In my new home, the Morningside Heights neighborhood of Manhattan, the issue is less physical segregation as in Santa Rosa and DC, but in social segregation, which gets more directly at the heart of this issue.  In this neighborhood, there are two key populations: the students and professorial staff of Columbia University, and a primarily Puerto Rican population being slowly displaced by the former group.  But despite the close proximity between the privileged, mostly white Ivy Leaguers and their more working-class Hispanic neighbors, there is almost no social mixing between the two groups.  To be sure, there’s more  to this dynamic than just race and class, but the reality remains.

I find it difficult to believe that my experiences in this regard are particularly unique.  Some critics of Girls, like Jezebel’s Dodai Stewart or The Hairpin’s Jenna Wortham, say that the insular whiteness of Girls is unrealistic because they (the authors) are twentysomething young women of color trying to make it in the creative world of New York City and they are members of racially diverse social groups.  But this utterly misses the point: in the context of this world that Girls depicts, is it really so unrealistic that a group of four close friends would not include any people of color?  Given what I see on a daily basis and given the number of conversations I have with certain of my Asian friends about the peculiarities of being one of the few people of color in white-dominated elite society, I can’t believe that the Girls group is as rare as critics would have us believe.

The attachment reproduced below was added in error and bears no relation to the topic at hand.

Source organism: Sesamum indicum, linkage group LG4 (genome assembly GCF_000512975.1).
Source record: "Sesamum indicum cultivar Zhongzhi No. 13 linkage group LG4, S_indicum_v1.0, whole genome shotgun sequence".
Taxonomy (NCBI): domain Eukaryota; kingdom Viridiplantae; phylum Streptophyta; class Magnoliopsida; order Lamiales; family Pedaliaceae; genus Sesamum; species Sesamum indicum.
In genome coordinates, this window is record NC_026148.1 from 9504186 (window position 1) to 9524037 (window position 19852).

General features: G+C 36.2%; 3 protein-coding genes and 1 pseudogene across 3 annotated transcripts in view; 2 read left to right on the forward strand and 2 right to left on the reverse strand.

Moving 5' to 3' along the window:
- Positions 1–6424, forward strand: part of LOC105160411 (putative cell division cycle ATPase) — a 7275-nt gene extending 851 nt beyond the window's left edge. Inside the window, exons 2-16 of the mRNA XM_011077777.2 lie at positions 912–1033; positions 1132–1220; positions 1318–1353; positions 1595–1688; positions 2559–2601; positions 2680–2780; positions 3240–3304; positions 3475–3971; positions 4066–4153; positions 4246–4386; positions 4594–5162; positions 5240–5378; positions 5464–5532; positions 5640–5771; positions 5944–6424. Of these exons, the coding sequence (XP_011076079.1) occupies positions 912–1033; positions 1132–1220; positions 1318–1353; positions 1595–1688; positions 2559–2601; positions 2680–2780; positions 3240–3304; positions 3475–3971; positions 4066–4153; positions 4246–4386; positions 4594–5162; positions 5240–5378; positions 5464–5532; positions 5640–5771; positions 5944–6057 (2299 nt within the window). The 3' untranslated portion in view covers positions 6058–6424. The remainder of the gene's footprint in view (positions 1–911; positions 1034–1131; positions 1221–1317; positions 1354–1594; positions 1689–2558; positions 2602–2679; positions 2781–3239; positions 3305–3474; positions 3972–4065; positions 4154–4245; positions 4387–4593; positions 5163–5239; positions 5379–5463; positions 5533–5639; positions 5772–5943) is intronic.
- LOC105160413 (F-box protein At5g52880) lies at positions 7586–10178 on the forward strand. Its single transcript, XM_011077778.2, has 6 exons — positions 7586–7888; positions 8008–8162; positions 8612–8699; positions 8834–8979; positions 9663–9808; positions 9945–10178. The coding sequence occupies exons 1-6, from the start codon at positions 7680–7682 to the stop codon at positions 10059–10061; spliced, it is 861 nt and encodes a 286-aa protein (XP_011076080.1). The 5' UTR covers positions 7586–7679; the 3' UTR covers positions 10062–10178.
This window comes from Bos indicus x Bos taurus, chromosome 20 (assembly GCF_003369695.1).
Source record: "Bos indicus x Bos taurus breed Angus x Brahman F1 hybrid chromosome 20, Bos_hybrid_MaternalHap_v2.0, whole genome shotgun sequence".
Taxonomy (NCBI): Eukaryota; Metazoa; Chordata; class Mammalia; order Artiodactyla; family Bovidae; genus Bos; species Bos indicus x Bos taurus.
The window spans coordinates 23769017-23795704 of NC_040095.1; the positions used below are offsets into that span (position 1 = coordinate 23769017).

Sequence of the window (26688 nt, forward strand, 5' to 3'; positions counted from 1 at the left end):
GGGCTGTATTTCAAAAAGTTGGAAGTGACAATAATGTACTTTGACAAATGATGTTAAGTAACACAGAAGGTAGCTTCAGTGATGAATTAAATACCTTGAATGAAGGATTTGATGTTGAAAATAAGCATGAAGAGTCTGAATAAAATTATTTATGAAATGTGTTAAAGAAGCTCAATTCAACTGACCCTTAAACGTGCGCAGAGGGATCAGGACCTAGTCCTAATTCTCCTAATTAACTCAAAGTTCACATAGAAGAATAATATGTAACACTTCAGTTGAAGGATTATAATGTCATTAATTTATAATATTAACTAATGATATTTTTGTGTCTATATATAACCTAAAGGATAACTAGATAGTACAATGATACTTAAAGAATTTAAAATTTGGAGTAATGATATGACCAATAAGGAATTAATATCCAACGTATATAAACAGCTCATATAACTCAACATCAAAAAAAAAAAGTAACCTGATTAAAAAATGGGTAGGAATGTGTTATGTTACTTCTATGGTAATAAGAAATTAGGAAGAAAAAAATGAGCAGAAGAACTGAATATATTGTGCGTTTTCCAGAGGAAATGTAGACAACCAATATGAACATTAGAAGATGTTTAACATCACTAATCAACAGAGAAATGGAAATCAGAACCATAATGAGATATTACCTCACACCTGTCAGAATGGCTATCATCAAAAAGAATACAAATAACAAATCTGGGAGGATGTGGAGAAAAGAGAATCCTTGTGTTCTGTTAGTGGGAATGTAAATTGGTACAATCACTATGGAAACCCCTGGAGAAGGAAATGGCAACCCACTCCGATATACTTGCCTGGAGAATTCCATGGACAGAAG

Discussion of the new segregation is nothing new.  Countless sociologists, political scientists, economists, and others have discussed the rise and implications of a fractured, niche-dominated society.  Americans increasingly seek out communities of people who are like themselves – politically, socioeconomically, culturally, and yes, racially.  This is exacerbated by the increasing stratification of wealth, the lack of upward mobility experienced by the lower classes and the still disproportionately brown face of those lower classes.  Everywhere you look in “elite” institutions – government and politics, academia, business and industry, the professions, entertainment – you find domination by whites.